- In ornamental and cannabis plants, supplemental light may be used to control flowering. Night interruption may be used to control flowering time in ornamental crops by providing a brief period of light during the dark/night period. Certain species of cannabis need a fixed light period to promote the transition from vegetative growth to flowering.
There are two common types of supplemental lighting used in greenhouse production. High pressure sodium (HPS) lights have traditionally been more popular, but the transition to more energy efficient light-emitting diodes (LED) is ongoing. LED fixtures also allow growers to use different spectrums of light to optimize how the plant develops, and the lower amount of heat generated by LEDs allows them to be placed closer to the crop, and where appropriate, within the crop canopy.
Supplemental lighting is most commonly delivered from above the crop with fixtures hung from greenhouse trusses. Overhead supplemental lighting is typically used to extend the day length in the fall and winter months, but it can be used year-round to increase the amount of light a crop receives. Intracanopy lights, which are placed within the canopy of vine vegetable crops like tomatoes, peppers, and cucumbers can also be used year-round to improve light delivery to shaded areas of the canopy where the plant develops fruit.
- Faust, J.E. DLI Requirements for Various Greenhouse Crops. Ball RedBook. Volume 2: Crop Culture and Production. 19th Edition. June 2021.
- Han, J., J. West and A. Huber. 2021. Demonstration of Energy-Saving Dehumidification in Ontario Greenhouses. Canadian Greenhouse Conference. Poster presentation: October 6-7, 2021.
- Hanifin, R. 2022. Saving energy with curtains: A simulation exercise. Greenhouse Canada Magazine. January 11, 2022.
- Nauta, A., W.D. Lubitz, S.H. Tasnim, J. Han. Methodology and Validation of a New Interior Climate Prediction Model for Commercial and Small-scale Greenhouses. Proceedings of 2022 Responsible Engineering and Living Symposium. Windsor, Ontario Canada. June 23-24, 2022.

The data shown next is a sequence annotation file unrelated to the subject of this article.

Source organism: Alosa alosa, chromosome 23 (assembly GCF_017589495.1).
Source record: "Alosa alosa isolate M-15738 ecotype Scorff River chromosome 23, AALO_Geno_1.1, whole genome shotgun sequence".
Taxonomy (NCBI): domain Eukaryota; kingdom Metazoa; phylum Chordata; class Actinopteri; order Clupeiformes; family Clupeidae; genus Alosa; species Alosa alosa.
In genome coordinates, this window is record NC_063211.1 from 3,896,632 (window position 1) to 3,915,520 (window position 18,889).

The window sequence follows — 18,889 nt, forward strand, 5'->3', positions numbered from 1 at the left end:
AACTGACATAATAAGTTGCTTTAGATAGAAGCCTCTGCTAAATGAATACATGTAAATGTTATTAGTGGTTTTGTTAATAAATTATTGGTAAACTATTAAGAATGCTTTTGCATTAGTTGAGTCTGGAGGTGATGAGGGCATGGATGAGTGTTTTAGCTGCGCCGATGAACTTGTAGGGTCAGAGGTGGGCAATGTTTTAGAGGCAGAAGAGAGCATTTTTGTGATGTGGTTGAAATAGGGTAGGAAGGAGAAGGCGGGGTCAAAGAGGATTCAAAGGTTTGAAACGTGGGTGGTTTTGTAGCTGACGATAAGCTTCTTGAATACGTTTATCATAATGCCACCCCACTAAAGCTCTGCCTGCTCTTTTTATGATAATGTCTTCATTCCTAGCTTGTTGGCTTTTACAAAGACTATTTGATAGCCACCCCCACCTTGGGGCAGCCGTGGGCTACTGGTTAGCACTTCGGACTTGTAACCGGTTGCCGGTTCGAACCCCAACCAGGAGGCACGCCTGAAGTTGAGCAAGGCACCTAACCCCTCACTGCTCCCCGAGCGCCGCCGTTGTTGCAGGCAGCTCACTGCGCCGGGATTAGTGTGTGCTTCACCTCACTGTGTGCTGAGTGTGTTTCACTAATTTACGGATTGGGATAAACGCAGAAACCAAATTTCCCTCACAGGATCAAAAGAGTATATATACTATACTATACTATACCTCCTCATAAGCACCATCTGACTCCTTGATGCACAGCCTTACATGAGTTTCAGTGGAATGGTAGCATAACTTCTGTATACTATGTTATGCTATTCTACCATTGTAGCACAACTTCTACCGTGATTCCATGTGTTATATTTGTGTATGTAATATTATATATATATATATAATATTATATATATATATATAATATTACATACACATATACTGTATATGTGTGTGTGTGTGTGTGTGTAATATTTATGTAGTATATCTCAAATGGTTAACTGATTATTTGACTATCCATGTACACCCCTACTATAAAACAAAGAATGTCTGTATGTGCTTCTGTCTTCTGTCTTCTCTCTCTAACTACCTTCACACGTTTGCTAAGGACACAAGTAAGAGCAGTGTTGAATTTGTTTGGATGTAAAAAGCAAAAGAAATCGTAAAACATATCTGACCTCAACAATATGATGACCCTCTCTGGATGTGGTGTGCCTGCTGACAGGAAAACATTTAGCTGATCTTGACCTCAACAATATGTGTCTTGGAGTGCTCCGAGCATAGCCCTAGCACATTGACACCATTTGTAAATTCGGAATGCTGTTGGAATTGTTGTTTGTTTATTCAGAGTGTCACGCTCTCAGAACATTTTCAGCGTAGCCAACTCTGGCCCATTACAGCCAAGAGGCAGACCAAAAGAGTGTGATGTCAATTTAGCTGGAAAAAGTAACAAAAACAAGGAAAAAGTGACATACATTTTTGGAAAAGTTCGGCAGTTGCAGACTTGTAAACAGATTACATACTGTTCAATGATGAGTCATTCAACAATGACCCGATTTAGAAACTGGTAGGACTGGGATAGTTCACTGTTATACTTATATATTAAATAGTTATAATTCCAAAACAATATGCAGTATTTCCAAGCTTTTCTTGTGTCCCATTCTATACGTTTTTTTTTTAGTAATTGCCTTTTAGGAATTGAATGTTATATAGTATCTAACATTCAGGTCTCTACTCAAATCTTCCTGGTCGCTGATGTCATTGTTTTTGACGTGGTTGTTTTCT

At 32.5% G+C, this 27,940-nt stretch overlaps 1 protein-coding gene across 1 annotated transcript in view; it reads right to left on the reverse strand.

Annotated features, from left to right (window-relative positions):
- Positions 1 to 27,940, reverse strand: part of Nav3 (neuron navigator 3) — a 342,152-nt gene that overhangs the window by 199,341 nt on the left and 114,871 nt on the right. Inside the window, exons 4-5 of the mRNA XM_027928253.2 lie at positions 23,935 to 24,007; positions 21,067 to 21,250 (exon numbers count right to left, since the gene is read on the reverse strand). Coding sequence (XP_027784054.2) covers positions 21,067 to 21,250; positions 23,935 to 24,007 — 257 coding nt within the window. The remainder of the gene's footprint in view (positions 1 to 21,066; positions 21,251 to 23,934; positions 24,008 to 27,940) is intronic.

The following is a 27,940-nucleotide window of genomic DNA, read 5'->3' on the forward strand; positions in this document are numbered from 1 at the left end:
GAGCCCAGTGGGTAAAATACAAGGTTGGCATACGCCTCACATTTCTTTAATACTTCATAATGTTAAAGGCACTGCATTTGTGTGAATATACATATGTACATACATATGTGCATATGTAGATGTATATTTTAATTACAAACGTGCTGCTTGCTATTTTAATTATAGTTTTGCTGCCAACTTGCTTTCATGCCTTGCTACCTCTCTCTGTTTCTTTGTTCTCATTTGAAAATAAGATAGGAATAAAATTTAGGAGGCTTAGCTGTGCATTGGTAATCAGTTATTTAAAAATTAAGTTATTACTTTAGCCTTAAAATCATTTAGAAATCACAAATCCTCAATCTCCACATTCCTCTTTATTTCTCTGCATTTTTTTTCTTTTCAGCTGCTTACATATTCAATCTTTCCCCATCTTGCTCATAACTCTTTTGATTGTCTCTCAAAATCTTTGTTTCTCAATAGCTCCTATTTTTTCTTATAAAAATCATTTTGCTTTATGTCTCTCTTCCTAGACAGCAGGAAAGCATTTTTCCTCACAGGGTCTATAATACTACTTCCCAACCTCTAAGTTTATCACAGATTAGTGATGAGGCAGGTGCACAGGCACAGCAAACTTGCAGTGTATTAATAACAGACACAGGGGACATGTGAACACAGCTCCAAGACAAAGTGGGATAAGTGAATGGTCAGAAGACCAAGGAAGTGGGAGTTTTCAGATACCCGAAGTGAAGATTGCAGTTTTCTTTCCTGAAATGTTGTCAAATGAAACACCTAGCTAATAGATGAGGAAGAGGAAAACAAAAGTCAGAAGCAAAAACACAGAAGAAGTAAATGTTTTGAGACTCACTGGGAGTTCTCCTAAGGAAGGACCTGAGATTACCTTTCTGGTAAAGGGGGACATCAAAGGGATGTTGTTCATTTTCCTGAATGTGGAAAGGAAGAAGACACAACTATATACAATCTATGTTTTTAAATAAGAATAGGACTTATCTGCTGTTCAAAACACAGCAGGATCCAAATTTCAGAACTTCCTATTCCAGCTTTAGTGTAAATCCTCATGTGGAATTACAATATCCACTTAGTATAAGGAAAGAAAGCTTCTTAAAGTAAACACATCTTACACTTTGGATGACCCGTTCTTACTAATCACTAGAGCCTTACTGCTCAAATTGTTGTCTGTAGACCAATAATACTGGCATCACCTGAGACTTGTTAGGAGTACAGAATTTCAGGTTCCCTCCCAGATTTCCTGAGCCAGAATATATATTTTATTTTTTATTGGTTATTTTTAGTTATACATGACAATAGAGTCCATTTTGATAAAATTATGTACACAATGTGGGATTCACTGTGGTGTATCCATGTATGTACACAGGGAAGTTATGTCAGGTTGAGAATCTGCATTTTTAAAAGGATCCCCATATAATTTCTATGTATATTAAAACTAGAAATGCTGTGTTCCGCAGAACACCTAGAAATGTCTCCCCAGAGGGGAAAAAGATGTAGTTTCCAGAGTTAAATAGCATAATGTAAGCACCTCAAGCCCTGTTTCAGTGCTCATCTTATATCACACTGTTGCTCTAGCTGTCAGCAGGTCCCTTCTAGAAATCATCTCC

- Snow, B., W.D. Lubitz. 2022a. Progress Report: Greenhouse Light Emissions Survey. Light Management Research Advisory Committee. Presentation: June 1, 2022.
- Snow, B., W.D. Lubitz, S.H. Tasnim, T. Graham, D. Llewellyn, F. Al-Daoud, C. Dayboll.2022b. Comparison of the spectral and intensity responses of light sensors used to measure greenhouse light emissions. Presentation at 2022 Responsible Engineering and Living Symposium. Windsor, Ontario Canada. June 23-24, 2022.
- Snow, B., W.D. Lubitz, S.H. Tasnim, T. Graham, D. Llewellyn, F. Al-Daoud, A. Wylie. 2021a. Exploring Use of Drones to Evaluate Light Emissions from Ontario Greenhouses. Canadian Greenhouse Conference. Poster presentation: October 6-7, 2021.
- Snow, B., W.D. Lubitz, S.H. Tasnim, T. Graham, D. Llewellyn, F. Al-Daoud. 2021b. Experimental Measurements of Light Emissions from Ontario Greenhouses Using Supplemental Lighting at Night. 5th International Conference of the International Commission of Agricultural and Biosystems Engineering (CIGR). May 10-14, 2021.
Operators are encouraged to do their own research. Table 1 and Table 2 are not comprehensive in nature. No ministry or public sector agency has approved or endorsed any particular service provider or structural solution. Presence on or absence from this list does not indicate quality or reliability of the service provided.